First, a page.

In addition to Lauriski, other top posts in MSHA were staffed with other coal managers, including John Caylor and John Correll, deputy assistant secretaries, who held management positions at Amax Mining, Cyprus Minerals and Peabody Coal Company. Mark Ellis, Special Assistant, was legal counsel to the American Mining Congress, and Melinda Pon, appointed to Chief of Health for Coal, worked for BHP Minerals-Utah International.
Moreover, three of the five members on the MSHA’s Review Commission—a body that decides disputes under the US Mine Act—were either top coal executives or heads of mining associations.
Placing these officials in prominent roles at MSHA has had a direct impact on the number and amount of fines issued against the coal companies. The median amount of proposed major fines has fallen from over $47,000 to under $28,000, a drop of 43 percent. The number of maximum fines issued in all of 2004 was just 12.
One of the rule changes MSHA imposed was to allow top MSHA officials to override local inspectors. After a major accident or death, before the local office is ready to impose fines, all materials, including inspector’s notes, are sent to MSHA headquarters for review.
The Bush administration and Congress have imposed severe budget cuts that have resulted in the number of coal mine inspectors being reduced from 1,233 in 2001 to 1,043 in 2005.
MSHA inspectors were also disciplined if they were considered too aggressive in enforcing safety standards. In several documented cases, Lauriski personally had inspectors reassigned to different jobs after coal operators complained to Lauriski that they were being too tough.
One of Lauriski’s first acts upon assuming his post at MSHA was to remove and delay proposed regulation changes affecting miners’ safety. In all, he withdrew 16 proposed regulation changes affecting miners’ safety and postponed implementation of two other regulations. These included proposals to require the distribution of additional oxygen respirators throughout the mine and better training in the use of these devices, also known as Self-Contained Self-Rescuers or SCSRs. He also scuttled proposals to lower the levels of coal dust and other airborne particles such as lead and cyanide that miners are exposed to, and to increase the number of hours for training on many more vital safety regulations.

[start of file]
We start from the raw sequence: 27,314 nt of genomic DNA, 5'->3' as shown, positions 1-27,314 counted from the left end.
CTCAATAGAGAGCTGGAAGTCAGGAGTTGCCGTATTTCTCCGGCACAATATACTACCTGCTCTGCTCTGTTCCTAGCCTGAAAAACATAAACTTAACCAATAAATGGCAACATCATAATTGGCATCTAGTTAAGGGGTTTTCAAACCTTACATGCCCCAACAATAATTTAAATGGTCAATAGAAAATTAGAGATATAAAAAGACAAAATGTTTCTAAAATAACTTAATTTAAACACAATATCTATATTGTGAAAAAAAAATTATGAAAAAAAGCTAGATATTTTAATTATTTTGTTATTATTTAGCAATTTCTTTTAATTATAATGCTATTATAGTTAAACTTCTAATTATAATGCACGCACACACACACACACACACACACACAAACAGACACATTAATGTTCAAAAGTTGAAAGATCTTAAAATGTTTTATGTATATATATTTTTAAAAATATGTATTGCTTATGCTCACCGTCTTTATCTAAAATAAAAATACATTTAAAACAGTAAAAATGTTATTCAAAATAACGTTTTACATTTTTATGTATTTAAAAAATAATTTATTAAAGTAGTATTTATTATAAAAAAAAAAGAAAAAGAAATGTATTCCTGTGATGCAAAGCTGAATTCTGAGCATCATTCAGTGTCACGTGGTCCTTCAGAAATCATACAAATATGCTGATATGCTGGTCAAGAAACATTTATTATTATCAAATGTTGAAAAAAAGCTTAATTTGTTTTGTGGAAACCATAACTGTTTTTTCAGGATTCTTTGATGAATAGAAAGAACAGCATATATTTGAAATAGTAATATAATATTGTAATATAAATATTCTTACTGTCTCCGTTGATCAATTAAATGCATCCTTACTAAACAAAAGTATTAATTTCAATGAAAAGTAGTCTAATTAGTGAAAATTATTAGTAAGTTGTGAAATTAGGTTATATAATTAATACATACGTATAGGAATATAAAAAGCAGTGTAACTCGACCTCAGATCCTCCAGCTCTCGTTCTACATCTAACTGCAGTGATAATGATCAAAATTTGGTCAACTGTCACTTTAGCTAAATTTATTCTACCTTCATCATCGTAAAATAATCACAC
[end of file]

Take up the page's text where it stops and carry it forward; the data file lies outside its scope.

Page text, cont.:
In 11 of the 16 regulations withdrawn, MSHA gave the exact same reason: “MSHA is withdrawing this entry from the Agenda in light of resource constraints and changing safety and health regulatory priorities.” Whose “constraints” was the agency concerned with? It is obvious MSHA was speaking for the coal operators, who largely consider outlays for safety as an illegitimate tax on their bottom line. What were the “changing safety and health regulatory priorities?” MSHA was referring to the priorities of the coal operators, not the miners.
Speaking before the Northwest Mining Association’s annual meeting in December 2001, shortly after tossing out many of these proposals, David Lauriski boasted, “Earlier this week, the Department of Labor announced its new regulatory agenda for the coming year. If you have seen it, you will notice that it is quite a bit shorter than some past agendas.”
Lauriski resigned his post at MSHA shortly after a Labor Department Inspector General report confirmed that under his direction the agency had improperly awarded no-bid, single-source contracts, including to two companies that had ties to Lauriski and one of his assistants.
President Bush has since nominated Richard Stickler to take his place. Stickler worked as a manager for three decades at Beth Energy Mines and briefly for Massey Energy before becoming chief of Pennsylvania’s Bureau of Deep Mine Safety. The two mines Stickler managed for Beth Energy had accident and injury rates nearly double the national average for several years.
Indicating that the Bush administration will not make any lasting changes following the tragedies in 2006, Stickler stated during testimony before Congress earlier this month that he felt MSHA regulations were “adequate,” and he would continue the Bush policy of relying upon the mine operators to police themselves.